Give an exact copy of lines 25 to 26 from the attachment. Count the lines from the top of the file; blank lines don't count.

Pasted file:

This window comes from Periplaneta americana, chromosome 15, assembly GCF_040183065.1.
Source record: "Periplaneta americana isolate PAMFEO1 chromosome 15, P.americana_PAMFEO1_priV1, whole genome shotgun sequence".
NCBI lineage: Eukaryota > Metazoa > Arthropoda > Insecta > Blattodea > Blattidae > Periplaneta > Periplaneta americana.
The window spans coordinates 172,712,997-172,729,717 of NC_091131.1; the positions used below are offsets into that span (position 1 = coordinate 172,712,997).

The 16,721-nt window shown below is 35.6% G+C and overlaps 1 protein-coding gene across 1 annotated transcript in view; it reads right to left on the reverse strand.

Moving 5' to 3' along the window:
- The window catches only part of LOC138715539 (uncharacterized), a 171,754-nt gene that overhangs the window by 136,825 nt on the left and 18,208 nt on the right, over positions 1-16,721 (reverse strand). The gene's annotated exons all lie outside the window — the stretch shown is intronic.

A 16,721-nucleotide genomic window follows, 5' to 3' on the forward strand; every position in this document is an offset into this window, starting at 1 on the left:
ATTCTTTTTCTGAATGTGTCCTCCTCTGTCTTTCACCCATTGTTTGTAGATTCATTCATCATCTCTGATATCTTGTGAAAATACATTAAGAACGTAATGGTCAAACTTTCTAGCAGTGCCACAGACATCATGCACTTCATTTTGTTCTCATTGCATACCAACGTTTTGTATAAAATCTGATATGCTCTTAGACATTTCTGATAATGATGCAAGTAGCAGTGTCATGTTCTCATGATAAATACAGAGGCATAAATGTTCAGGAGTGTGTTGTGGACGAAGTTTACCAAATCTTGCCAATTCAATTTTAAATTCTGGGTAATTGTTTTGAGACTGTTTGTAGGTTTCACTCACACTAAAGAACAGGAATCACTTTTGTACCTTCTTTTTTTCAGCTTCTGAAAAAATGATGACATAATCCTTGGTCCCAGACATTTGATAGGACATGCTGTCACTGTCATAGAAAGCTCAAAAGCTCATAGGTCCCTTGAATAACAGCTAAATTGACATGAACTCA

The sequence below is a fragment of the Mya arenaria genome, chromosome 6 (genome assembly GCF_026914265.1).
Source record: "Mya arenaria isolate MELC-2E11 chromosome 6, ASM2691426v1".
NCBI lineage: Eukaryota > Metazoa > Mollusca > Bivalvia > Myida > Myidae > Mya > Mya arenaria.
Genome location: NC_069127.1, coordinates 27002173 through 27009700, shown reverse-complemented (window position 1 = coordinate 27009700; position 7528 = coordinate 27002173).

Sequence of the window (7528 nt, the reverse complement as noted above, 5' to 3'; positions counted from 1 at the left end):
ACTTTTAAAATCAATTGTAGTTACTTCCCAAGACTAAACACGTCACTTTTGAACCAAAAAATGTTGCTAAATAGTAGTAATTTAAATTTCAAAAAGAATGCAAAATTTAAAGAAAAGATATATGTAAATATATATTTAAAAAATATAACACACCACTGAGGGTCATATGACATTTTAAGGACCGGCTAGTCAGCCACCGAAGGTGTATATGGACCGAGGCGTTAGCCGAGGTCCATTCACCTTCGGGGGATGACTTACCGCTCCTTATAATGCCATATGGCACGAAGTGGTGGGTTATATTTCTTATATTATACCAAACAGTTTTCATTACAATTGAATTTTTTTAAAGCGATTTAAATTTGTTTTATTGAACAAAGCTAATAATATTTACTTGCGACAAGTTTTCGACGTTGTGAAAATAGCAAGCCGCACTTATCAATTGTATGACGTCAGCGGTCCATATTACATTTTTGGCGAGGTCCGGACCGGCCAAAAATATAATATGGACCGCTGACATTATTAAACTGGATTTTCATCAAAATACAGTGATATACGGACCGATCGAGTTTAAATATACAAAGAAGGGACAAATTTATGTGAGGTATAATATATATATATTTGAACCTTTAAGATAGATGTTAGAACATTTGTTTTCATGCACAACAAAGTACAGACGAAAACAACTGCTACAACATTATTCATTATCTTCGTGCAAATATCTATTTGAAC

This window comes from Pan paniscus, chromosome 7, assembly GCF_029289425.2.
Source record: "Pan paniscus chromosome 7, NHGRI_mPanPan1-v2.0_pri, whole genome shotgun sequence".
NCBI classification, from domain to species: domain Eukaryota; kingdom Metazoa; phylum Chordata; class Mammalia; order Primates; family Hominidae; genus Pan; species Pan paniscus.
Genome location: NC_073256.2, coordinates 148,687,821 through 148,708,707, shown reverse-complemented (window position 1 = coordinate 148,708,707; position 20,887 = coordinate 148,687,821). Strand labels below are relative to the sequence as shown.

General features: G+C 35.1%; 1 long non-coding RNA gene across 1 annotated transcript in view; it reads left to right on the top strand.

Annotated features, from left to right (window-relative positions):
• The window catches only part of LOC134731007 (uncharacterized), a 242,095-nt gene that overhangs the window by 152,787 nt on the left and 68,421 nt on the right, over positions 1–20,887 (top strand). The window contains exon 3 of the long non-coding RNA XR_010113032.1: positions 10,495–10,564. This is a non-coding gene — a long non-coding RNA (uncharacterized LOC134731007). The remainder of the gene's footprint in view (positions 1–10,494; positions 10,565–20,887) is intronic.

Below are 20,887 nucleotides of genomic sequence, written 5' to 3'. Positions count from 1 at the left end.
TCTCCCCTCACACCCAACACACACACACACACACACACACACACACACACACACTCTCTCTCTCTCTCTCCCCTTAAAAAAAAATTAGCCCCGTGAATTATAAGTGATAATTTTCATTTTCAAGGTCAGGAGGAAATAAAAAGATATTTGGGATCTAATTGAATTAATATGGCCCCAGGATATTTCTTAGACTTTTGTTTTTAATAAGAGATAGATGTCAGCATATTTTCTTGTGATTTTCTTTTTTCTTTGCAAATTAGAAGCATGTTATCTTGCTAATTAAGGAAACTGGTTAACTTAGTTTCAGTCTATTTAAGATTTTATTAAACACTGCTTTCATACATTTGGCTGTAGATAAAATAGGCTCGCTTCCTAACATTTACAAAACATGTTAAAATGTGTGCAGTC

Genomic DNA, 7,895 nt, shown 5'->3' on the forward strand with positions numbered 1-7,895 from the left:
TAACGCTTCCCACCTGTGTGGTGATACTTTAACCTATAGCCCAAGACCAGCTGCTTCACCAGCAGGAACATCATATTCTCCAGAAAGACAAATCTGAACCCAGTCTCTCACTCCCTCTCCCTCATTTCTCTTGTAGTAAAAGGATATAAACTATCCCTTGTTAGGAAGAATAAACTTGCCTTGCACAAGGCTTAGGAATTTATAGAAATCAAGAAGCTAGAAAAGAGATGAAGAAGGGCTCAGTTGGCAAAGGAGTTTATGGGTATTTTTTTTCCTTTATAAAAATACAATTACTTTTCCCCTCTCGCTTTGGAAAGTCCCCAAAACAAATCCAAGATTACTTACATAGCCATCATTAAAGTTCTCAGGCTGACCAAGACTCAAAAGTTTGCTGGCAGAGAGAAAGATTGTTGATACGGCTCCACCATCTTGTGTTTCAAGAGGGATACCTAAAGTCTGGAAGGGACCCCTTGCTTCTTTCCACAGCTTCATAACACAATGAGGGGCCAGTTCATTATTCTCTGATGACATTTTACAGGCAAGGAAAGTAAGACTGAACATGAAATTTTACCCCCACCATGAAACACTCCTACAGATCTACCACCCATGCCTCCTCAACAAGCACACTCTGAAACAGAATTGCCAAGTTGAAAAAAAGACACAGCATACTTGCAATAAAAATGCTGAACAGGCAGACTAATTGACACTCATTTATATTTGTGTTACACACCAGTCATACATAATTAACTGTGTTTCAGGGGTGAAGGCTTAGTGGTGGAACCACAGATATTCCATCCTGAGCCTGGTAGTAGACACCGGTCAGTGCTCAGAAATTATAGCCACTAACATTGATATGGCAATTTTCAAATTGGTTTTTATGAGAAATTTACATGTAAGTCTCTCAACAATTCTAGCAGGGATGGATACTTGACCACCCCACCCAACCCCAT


Genomic DNA, 7,895 nt, shown 5'->3' on the forward strand with positions numbered 1-7,895 from the left:
TAACGCTTCCCACCTGTGTGGTGATACTTTAACCTATAGCCCAAGACCAGCTGCTTCACCAGCAGGAACATCATATTCTCCAGAAAGACAAATCTGAACCCAGTCTCTCACTCCCTCTCCCTCATTTCTCTTGTAGTAAAAGGATATAAACTATCCCTTGTTAGGAAGAATAAACTTGCCTTGCACAAGGCTTAGGAATTTATAGAAATCAAGAAGCTAGAAAAGAGATGAAGAAGGGCTCAGTTGGCAAAGGAGTTTATGGGTATTTTTTTTCCTTTATAAAAATACAATTACTTTTCCCCTCTCGCTTTGGAAAGTCCCCAAAACAAATCCAAGATTACTTACATAGCCATCATTAAAGTTCTCAGGCTGACCAAGACTCAAAAGTTTGCTGGCAGAGAGAAAGATTGTTGATACGGCTCCACCATCTTGTGTTTCAAGAGGGATACCTAAAGTCTGGAAGGGACCCCTTGCTTCTTTCCACAGCTTCATAACACAATGAGGGGCCAGTTCATTATTCTCTGATGACATTTTACAGGCAAGGAAAGTAAGACTGAACATGAAATTTTACCCCCACCATGAAACACTCCTACAGATCTACCACCCATGCCTCCTCAACAAGCACACTCTGAAACAGAATTGCCAAGTTGAAAAAAAGACACAGCATACTTGCAATAAAAATGCTGAACAGGCAGACTAATTGACACTCATTTATATTTGTGTTACACACCAGTCATACATAATTAACTGTGTTTCAGGGGTGAAGGCTTAGTGGTGGAACCACAGATATTCCATCCTGAGCCTGGTAGTAGACACCGGTCAGTGCTCAGAAATTATAGCCACTAACATTGATATGGCAATTTTCAAATTGGTTTTTATGAGAAATTTACATGTAAGTCTCTCAACAATTCTAGCAGGGATGGATACTTGACCACCCCACCCAACCCCAT